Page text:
Sparky’s mother had a big impact on him. Her death when he was 20 years old was one of the losses that he could never recovered from. It was his mother who showed him an advertisement in a newspaper with the title: Do you like to draw? Send in for our free talent test. This was his introduction to the Art Instruction School Inc., in Minneapolis in 1940. Even though he was able to take the classes in person, he decided to do all the lessons by mail because he was an introvert. Sparky tried very hard to remain unnoticed and invisible, due to his social awkwardness. Nevertheless, because he was very talented, people just recognized the talent and he started to become a leading figure not only of his own life, but also within the society that surrounded him (Does this ring true for Charlie Brown from Peanuts’ neighbourhood as well?!). His mother’s influence led Sparky to name one of the leading characters, since she always said that if she ever had a second dog she would called him Snoopy. Sniffy was the first name that occurred to Sparky, but he realized it was already in use. Snoopy, as he came to know later on, was a name rejected by Disney for another character. It was his lucky day!
The model of Snoopy was Schulz’s own dog. As a cartoon character, Snoopy was the first dog to ever be seen walking on his two feet and having a thinking bubble. The way he developed Snoopy was based on Sparky’s observation of the real world where the dogs appeared to be smarter than their masters. He thought that their canine wisdom could be seen in the way that dogs tolerated the actions of small children.
Another influential figure was Sparky’s father. He was a barber just like Charlie Brown’s father in Peanuts. His father loved to read comic strips in the newspapers and then discussed them with his son. On Saturday evening at 9:00 pm, Sparky would run to the local drugstore when Sunday papers were delivered. He would buy two Minneapolis newspapers and the followign morning he would get two additional newspapers (St. Paul Pioneering Press ), so in total Sparky and his father had four comic sections to read. His father was also the one who paid his correspondence studies, $170, which was quite a difficult amount to gather. Even though he had to borrow money from people, he was always encouraging his son to study and not to worry about the costs. Finally, Sparky finished his studies and his father managed to repay what he owed. While writing Peanuts the figure of the father was one of the offstage characters and he was used by Schulz as an instrument to depict his childhood recollections of his father first, and then his own experience in fatherhood.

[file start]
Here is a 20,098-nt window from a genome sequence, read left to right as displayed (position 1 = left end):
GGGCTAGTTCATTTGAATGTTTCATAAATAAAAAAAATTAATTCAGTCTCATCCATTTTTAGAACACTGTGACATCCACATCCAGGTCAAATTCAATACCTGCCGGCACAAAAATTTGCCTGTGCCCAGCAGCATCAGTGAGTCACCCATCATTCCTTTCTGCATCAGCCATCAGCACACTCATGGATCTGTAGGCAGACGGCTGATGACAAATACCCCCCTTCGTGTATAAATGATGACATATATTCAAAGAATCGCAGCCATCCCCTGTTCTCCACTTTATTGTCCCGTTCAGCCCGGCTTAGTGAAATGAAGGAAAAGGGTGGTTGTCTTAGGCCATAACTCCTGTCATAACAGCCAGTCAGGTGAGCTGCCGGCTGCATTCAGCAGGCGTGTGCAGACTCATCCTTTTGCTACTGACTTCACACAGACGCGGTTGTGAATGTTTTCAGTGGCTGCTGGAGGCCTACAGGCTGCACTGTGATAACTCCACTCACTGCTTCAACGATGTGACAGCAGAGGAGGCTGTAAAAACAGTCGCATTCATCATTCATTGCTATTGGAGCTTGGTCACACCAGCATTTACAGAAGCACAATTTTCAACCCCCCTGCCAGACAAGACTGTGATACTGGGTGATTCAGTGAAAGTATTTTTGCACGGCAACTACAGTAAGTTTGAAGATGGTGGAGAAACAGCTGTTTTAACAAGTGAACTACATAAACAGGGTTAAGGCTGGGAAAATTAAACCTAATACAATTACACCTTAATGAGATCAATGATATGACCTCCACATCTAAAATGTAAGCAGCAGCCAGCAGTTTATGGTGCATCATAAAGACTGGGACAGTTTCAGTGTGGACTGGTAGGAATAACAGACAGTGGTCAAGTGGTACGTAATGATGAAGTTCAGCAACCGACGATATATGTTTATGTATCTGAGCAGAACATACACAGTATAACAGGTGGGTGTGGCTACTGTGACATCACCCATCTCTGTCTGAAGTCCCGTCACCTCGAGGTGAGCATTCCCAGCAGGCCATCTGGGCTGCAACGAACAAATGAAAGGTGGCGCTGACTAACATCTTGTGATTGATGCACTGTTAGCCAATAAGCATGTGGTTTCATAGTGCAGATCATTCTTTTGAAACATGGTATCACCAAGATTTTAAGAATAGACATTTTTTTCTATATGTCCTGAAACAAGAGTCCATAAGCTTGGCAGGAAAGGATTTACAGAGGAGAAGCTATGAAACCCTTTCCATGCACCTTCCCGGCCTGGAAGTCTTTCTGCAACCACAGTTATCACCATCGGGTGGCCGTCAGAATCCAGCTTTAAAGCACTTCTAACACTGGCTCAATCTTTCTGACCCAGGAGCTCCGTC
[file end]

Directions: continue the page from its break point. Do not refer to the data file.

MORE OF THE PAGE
Other influential figures were Sparky’s co-workers at the Art Instruction Correspondence School where he landed the role of corrector/grader of basic lessons in 1945. It was there that he met Frank Wing, a fellow instructor. He taught Sparky the significance of drawing accurately, and in Sparky’s own words “almost nothing I draw is not based on a real knowledge of how to draw this object”(Schulz, 1975). Frank Wing was the one who told Sparky “I think you should draw more of those little kids…”. So he created a number of samples and eventually sold them to St. Paul Pioneering Press as a weekly feature which he called ‘Li’ l Folks’. In time, these little kids would evolve into Peanuts,. Sparky named many of them after his own friends and colleagues, including his very good friend Charlie Brown, who he met at the Art Instruction Corrrespondence School. Finally, it was in this same place where Sparky met the little red-haired girl, his own unrequited love and in consequence of Charlie Brown’s in Peanuts.
*Featured image is copyrighted to the Charles M. Schulz Museum
Bibliography and Further Reading
Ball, Blake Scott. 2016. ‘“Snoopy Is the Hero in Vietnam:” Ambivalence, Empathy, and Peanuts’ Vietnam War’. The Sixties 9 (1): 54–78.
Lind, Stephen J. 2008. ‘Reading Peanuts: The Secular and the Sacred’. ImageTexT: Interdisciplinary Comics Studies 4, 2. Accessed 18/02/2018.
Schulz, Charles. 1975. Peanuts Jubilee: My Life and Art With Charlie Brown and Others. New York: Henry Holt & Co.
Caswell, Lucy Shelton. 2000. Peanuts: The Ohio State University Cartoon Research Library, September 18, 2000 – January 19, 2001. Columbus, OH: The Ohio State University Press.
Schulz, Jean. 2001. Peanuts: The Art of Charles M. Schulz. Edited by Chip Kidd. 1st edition. New York: Pantheon.